So the book I am listening to now is The Brief, Wondrous Life of Oscar Wao by Junot Diaz, read, yes, by the author. I'm less than an hour in yet but I'm enjoying it, glad I bought it. Blakes 7 gets a mention 34 minutes in (I checked the time when I heard the phrase), which must be the only time it has featured in a Pulitzer prize-winning novel.
Here are some quick pocket reviews so you can decide if these are books you would like to read or listen to.
The Solitudes is a loose rambling oddly structured novel about a history professor called Pierce Moffet (I don't know how it should be spelled) who packs in his job and goes to live in a little town in rural New York called Blackberry Jambs. Pierce is tantalised by an idea for a book about the secret history of the world, or a history of hermeticism (the two ideas sort of merge in and out of each other). The book is interspersed with extracts from a series of historical novels about 16th century hermeticism by a now-dead local author, and brief p.o.v. shifts to other people living in Blackberry Jambs. There are long philosophical and mystical digressions - either you go for that kind of thing or you don't. I like it fine.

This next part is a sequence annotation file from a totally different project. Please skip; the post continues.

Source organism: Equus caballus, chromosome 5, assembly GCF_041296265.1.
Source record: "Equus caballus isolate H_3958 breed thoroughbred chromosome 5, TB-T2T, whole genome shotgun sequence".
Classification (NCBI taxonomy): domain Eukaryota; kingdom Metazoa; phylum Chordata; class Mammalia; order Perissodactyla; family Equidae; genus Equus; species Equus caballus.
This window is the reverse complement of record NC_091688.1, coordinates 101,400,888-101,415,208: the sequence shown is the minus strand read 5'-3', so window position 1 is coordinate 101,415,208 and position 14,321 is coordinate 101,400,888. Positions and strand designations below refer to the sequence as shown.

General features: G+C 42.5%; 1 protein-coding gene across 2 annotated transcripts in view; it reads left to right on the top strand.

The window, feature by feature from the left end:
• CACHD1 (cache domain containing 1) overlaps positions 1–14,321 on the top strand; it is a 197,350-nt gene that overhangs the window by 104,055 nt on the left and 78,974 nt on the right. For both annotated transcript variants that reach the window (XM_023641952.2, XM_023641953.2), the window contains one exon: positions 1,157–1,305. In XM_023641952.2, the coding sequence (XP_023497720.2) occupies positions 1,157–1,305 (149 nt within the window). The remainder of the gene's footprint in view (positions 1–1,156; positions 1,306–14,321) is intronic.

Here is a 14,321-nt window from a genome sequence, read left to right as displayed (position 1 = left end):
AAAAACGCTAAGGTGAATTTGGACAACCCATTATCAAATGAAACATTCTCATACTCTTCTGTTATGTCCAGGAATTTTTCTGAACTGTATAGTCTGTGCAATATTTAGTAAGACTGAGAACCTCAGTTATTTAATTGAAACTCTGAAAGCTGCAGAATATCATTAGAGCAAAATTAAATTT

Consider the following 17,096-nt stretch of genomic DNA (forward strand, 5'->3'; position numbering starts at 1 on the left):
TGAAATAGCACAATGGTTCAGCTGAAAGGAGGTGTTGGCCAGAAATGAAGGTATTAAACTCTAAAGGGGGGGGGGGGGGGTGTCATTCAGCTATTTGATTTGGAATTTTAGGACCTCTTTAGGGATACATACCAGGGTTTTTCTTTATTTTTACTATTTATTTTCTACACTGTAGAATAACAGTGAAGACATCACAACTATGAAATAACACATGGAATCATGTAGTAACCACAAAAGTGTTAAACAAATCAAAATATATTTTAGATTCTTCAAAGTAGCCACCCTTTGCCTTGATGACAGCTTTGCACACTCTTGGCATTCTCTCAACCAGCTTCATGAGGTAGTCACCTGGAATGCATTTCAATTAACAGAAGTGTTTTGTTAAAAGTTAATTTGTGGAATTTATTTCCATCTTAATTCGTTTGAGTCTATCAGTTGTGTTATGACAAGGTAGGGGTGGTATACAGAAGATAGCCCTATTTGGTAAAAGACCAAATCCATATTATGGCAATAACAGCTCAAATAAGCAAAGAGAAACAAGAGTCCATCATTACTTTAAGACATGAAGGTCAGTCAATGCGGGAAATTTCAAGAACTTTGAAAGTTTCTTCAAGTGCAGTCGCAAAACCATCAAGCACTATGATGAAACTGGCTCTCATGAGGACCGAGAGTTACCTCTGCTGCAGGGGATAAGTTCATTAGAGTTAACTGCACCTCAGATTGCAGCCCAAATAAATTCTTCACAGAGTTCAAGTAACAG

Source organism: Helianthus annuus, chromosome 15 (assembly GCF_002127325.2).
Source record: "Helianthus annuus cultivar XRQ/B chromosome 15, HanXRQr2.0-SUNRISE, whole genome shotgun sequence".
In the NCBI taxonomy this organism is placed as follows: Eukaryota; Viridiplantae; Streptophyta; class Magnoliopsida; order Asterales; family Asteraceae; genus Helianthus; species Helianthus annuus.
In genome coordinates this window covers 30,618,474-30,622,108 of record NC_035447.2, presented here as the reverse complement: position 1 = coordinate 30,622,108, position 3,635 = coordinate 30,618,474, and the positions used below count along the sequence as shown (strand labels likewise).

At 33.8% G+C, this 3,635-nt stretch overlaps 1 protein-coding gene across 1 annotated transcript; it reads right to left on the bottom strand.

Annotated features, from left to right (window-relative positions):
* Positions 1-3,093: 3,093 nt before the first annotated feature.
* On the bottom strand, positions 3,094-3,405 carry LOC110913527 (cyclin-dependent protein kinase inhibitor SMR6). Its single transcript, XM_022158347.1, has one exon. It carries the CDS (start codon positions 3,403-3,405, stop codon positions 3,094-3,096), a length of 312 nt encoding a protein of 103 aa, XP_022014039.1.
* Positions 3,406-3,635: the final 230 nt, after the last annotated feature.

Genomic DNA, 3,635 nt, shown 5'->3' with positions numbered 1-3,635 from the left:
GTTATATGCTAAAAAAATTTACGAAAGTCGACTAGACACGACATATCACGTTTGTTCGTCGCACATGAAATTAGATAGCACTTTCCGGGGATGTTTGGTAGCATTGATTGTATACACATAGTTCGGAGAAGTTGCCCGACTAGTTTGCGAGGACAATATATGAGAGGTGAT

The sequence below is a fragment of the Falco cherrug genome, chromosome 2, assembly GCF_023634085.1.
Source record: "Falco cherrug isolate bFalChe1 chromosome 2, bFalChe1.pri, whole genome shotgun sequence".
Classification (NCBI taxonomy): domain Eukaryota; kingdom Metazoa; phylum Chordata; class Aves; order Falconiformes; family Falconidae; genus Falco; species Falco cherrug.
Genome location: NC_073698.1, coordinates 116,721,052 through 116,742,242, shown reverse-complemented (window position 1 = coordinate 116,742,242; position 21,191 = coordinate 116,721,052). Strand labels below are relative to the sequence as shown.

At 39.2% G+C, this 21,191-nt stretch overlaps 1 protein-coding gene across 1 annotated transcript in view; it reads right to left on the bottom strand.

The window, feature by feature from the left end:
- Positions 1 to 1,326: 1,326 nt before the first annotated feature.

Like many books I have read lately it is informed by Neo-Platonism - the idea of an ideal which looms either in the past, or the future, or outside time, and yet informs our experience of the present. I think Platonism is an idea which can only be explored obliquely, with tact. I can't bring myself to read Anathem by Neal Stephenson, which I expect to be crass and superficial (fairly or unfairly, I don't know).
Oscar Wao is a teenage Dominican-American SF fan. What the American youngsters call a nerd. I think it's a harder thing to be in the US than in Europe. Hence this novel about the life of Oscar Wao is not an SF book, but a book informed by SF, and also by Dominican culture. It begins with a wonderful prologue on the history of the Curse of the New World, centred on Hispaniola. Five minutes into this prologue I knew the writing was of excellent quality, and I was in safe hands. It's lively, funny, and engaging. I already love Oscar's sister Lola, who likes to read, drives a car and calls men 'bitches'.
There's been some talk lately on lj about the experience of the non-white SF fan, and whether SF fandom can adapt itself to be more inclusive. I'm not saying this book has any answers, but it's certainly pertinent, and I think portrays SF fandom as a positive aspect of a difficult life.